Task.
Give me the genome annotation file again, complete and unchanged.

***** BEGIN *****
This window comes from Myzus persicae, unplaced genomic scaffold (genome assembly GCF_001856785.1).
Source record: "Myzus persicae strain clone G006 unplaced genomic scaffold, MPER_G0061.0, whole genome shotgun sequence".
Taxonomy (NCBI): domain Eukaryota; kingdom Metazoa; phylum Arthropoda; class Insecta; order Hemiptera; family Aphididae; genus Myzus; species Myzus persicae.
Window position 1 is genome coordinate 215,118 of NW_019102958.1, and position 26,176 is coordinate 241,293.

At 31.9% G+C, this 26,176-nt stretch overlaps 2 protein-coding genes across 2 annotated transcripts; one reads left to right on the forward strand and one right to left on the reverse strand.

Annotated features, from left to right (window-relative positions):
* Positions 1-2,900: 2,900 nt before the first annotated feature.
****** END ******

This window comes from Myzus persicae, unplaced genomic scaffold (genome assembly GCF_001856785.1).
Source record: "Myzus persicae strain clone G006 unplaced genomic scaffold, MPER_G0061.0, whole genome shotgun sequence".
Taxonomy (NCBI): domain Eukaryota; kingdom Metazoa; phylum Arthropoda; class Insecta; order Hemiptera; family Aphididae; genus Myzus; species Myzus persicae.
Window position 1 is genome coordinate 215,118 of NW_019102958.1, and position 26,176 is coordinate 241,293.

At 31.9% G+C, this 26,176-nt stretch overlaps 2 protein-coding genes across 2 annotated transcripts; one reads left to right on the forward strand and one right to left on the reverse strand.

Annotated features, from left to right (window-relative positions):
* Positions 1-2,900: 2,900 nt before the first annotated feature.